by Steven Ertelt
September 14, 2007
Pretoria, South Africa (LifeNews.com) — The British abortion business Marie Stopes International, which also operates abortion centers in South Africa, has reached an agreement with the government there about four of its facilities that it operated without proper medical licenses. The news comes as abortion centers in the U.S. fight new licensing requirements.
Four Marie Stopes abortion facilities failed to get the proper medical license to operate and, in May, they received notice from the Western Cape department of heath.
Health officials threatened criminal sanctions if they continued to operate without proper documentation and inspection.
In an agreement with the Cape High Court, MSI was able to stall a hearing on the matter until February 2008.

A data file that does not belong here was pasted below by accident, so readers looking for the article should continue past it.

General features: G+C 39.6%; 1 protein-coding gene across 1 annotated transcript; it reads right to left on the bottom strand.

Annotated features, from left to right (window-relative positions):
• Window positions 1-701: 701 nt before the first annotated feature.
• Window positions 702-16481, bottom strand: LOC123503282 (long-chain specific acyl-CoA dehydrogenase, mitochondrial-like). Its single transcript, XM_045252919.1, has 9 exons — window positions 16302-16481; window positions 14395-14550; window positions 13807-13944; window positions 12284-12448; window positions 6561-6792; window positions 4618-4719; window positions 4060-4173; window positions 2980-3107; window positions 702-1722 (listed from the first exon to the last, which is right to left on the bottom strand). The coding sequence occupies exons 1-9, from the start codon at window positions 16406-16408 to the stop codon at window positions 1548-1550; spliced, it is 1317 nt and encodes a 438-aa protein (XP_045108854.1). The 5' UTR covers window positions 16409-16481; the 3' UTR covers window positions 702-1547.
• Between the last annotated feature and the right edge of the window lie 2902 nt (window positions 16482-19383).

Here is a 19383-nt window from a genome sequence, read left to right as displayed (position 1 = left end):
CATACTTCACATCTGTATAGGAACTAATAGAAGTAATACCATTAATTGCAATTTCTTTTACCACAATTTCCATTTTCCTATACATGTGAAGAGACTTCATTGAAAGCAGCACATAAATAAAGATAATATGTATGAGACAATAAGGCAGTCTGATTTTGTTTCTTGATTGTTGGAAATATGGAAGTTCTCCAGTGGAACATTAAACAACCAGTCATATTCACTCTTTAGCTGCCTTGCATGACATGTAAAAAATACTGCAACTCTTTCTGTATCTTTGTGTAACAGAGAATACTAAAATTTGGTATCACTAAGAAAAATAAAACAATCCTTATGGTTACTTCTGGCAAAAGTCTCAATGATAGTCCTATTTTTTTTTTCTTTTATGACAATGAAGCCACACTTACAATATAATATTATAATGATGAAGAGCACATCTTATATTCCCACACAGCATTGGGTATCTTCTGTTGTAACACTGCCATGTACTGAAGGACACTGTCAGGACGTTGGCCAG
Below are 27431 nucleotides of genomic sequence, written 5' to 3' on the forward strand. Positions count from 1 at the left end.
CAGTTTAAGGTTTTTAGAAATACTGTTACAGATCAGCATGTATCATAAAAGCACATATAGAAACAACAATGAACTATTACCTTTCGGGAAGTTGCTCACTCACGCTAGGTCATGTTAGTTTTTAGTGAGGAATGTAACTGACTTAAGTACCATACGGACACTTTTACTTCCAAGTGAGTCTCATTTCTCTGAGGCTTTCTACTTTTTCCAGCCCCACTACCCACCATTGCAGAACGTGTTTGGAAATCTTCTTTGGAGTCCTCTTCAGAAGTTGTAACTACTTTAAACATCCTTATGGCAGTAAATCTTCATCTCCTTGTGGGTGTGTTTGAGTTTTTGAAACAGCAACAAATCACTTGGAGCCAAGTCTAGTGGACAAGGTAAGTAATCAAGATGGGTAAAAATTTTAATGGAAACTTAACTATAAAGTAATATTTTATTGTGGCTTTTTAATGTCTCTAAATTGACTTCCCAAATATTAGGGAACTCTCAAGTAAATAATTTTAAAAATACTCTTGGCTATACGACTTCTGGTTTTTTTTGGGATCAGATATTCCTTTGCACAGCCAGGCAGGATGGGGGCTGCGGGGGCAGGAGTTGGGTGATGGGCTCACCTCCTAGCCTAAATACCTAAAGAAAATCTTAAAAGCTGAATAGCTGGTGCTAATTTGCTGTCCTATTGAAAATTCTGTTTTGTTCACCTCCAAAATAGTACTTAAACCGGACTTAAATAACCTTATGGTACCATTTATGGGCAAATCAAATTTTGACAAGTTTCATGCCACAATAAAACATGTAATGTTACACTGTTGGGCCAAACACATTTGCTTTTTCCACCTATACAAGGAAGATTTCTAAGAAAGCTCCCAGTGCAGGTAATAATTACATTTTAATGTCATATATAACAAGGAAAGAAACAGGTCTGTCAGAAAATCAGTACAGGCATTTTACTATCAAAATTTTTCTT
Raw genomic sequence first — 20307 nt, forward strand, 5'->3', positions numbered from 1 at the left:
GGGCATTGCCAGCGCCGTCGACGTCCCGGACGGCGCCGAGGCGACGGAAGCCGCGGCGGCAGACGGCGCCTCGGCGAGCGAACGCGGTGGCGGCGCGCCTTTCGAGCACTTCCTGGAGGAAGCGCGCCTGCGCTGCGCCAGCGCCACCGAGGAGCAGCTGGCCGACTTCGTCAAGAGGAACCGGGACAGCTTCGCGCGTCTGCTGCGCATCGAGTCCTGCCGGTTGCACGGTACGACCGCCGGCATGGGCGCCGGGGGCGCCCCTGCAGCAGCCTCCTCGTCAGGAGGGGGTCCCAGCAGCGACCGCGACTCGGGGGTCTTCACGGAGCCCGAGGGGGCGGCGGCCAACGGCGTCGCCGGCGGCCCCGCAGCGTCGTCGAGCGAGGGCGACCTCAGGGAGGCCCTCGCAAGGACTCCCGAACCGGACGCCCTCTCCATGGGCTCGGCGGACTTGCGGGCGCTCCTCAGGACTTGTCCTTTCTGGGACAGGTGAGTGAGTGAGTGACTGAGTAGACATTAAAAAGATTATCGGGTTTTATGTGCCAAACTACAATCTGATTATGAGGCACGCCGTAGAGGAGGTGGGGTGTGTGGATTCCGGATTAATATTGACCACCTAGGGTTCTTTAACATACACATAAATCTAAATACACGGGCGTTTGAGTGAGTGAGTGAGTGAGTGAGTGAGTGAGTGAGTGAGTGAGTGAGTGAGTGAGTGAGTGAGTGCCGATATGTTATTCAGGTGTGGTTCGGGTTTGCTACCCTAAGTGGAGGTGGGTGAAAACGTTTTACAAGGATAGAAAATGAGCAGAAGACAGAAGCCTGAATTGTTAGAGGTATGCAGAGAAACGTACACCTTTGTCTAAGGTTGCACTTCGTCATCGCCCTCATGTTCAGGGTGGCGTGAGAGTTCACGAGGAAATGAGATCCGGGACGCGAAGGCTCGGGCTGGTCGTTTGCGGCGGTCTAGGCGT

Noluthando Ntlokwana, a lawyer for the abortion centers told SABC News that they will continue to do unlicensed abortions until the hearing.
Ntlokwana also claims the health codes are outdated.
"The regulation that the province wants to impose was passed in 1980 under a different act," she alleged. "What we are arguing is that the department can’t use those regulations because the act says that provinces can make regulations in consultation with the minister under the choice act."
Health department representative Faiza Steyn says it’s not trying to stop MSI from doing abortions, but wants it to follow the laws and requirements.
In the state of Missouri, abortion centers are also trying to get around new licensing requirements that would require them to conduct extensive repairs that would bring them in line with the health codes legitimate medical centers use.